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Can You Love the Writing and Loathe the Book?

Updated: Jun 26

Image: An extract from the movie poster for Lolita, by Stanley Kubrick (Source: IMDb)


Writing has the power to challenge every sense. It also has the power to challenge what is culturally acceptable. The current phenomenon of banning books (see my previous blog ‘Burning Books’, December 2022) has thrown literature and morality into the arena again.


Some books manage to captivate us with their exquisite prose, but simultaneously repel us with their subject matter. This paradox is particularly evident in works such as Vladimir Nabokov's 'Lolita', Pierre Choderlos de Laclos's 'Dangerous Liaisons', and the anonymously written 'The Romance of Lust'. Among the literary establishment these novels (and many others) elicit a complex mix of admiration and revulsion, raising an intriguing question: can you love the writing and loathe the book?


Image: The book cover of folio's publication of Lolita. (Source: Goodreads)


Vladimir Nabokov's "Lolita" is perhaps the quintessential example of this literary dichotomy. The novel, narrated by the seemingly sophisticated but morally bankrupt Humbert Humbert, details his obsessive and illegal relationship with twelve-year-old Dolores Haze, whom he nicknames Lolita. Nabokov's command of language is nothing short of masterful. His prose is lyrical, rich, and beautifully crafted, often described by some as some of the finest in the English language.


Even if you only read the opening passage of Lolita, it is masterful writing. “Lo-lee-ta: the tip of the tongue taking a trip of three steps down the palate to tap, at three, on the teeth. Lo. Lee. Ta. She was Lo, plain Lo, in the morning, standing four feet ten in one sock. She was Lola in slacks. She was Dolly at school. She was Dolores on the dotted line. But in my arms she was always Lolita.” One reviewer in the New York Times was astounded that Nabokov had managed to get inside his head but wrote in such a way that he was instructed in what he did with his mouth!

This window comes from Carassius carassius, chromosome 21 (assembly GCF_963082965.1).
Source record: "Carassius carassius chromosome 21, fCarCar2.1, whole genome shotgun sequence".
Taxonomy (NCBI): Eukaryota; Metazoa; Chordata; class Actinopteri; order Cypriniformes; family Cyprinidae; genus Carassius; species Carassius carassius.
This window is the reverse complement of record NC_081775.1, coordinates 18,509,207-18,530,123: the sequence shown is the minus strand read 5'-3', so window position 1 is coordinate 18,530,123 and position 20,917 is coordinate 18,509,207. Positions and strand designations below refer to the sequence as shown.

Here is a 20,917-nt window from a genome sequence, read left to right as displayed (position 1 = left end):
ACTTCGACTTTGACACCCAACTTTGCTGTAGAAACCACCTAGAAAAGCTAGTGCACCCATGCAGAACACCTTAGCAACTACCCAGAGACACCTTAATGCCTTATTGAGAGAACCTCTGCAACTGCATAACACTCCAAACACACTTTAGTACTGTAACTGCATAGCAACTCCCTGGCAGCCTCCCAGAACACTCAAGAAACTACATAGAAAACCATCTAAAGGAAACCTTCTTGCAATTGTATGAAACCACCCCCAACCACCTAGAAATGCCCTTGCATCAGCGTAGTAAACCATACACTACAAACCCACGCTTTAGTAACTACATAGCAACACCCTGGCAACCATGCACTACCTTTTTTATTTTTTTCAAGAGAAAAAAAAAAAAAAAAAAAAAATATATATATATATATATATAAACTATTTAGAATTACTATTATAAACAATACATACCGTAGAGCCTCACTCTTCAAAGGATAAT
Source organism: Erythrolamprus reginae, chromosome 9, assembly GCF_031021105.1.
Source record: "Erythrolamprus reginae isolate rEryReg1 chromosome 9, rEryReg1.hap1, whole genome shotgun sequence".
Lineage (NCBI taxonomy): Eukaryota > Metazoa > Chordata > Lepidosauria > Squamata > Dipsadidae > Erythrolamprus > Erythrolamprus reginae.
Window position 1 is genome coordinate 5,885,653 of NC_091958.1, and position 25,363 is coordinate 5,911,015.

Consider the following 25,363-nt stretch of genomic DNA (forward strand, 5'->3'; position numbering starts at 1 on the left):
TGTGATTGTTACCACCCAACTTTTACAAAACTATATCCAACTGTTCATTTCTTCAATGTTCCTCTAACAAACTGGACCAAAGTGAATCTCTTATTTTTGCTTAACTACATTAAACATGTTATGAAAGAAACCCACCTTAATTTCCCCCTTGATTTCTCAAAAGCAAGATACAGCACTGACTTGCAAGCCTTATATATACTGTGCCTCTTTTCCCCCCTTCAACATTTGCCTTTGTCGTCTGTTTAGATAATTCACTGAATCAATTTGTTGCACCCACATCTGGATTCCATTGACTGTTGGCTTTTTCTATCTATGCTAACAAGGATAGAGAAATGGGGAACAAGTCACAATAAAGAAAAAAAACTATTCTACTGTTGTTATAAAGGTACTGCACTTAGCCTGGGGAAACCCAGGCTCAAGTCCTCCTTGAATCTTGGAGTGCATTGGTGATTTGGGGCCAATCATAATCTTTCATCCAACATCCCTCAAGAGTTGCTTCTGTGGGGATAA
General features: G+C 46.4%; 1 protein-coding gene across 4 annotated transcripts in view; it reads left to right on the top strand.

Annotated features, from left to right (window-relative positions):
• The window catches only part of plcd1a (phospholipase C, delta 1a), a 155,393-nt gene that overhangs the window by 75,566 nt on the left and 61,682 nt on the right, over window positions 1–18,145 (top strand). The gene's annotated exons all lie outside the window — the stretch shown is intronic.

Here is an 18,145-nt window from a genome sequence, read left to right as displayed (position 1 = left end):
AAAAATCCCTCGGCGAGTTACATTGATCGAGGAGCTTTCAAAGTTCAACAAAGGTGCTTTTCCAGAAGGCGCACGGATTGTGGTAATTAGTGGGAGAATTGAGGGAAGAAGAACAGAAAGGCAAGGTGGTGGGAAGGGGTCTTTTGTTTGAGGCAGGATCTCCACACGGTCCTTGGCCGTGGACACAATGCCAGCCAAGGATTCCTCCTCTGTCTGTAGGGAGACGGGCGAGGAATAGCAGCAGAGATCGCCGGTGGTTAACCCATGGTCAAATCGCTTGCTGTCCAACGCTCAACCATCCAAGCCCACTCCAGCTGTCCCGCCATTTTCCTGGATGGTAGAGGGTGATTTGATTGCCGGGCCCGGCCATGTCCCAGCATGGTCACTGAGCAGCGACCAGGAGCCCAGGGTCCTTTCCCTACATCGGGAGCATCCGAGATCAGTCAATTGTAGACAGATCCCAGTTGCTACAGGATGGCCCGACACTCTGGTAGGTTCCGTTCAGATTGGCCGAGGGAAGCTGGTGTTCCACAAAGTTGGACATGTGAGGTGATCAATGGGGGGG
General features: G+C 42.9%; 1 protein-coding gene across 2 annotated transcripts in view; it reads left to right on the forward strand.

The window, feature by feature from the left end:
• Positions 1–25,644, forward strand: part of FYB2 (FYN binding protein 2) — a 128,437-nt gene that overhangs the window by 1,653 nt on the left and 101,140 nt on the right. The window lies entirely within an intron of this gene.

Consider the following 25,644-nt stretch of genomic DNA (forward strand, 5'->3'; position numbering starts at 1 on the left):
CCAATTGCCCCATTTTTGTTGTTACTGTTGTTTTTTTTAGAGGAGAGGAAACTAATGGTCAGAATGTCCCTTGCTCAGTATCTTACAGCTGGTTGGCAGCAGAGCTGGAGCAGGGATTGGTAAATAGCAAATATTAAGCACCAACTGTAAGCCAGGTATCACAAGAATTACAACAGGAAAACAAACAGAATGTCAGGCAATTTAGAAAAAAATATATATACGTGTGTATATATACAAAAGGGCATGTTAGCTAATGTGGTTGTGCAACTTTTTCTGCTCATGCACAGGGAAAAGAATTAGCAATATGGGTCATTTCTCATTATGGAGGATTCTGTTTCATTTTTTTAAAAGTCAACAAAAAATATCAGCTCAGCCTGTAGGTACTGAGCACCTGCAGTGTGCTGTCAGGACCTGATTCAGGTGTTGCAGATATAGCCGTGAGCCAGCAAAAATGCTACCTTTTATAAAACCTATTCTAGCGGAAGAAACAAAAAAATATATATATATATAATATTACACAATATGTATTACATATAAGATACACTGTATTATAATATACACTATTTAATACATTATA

In his 2005 article, Stephen Metcalf asks the question ‘Lolita at 50 – Is Nabokov’s masterpiece still shocking?’ His conclusion is that "unlike James Joyce’s ‘Ulysses’ and D.H. Lawrence’s ‘Lady Chatterley’s Lover’ two other novels once deemed obscene by the tribunes of moral upkeep— Lolita is a disgusting book."


Nabokov’s mastery of the language he adopted (his mother tongue was Russian) serves as a stark contrast to the horrifying nature of Humbert's actions and thoughts. Readers find themselves mesmerized by Nabokov's writing, even as they are repulsed by the content. Nabokov doesn't just tell a story; he immerses readers in the twisted mind of Humbert Humbert, forcing them to confront their discomfort and moral outrage. The brilliance of Nabokov's prose makes the story all the more disturbing, creating a tension that leaves readers balancing on the knife edge of what is one moment enchanting and appalling the next.


Image: Penguin Classic's cover of Dangerous Liaisons. (Source: Goodreads)


"Dangerous Liaisons," written by Pierre Choderlos de Laclos, is another novel that evokes mixed feelings. Presented through a series of letters, the book reveals the manipulative schemes of the Marquise de Merteuil and the Vicomte de Valmont, who use seduction as a weapon to control and destroy those around them. The format allows readers to delve deeply into the characters' deceitful minds, offering glimpses into their manipulative strategies.


Image: A promotional image for the movie Dangerous Liaisons with Michelle Pfeiffer and John Malkovich (Image: IMDb).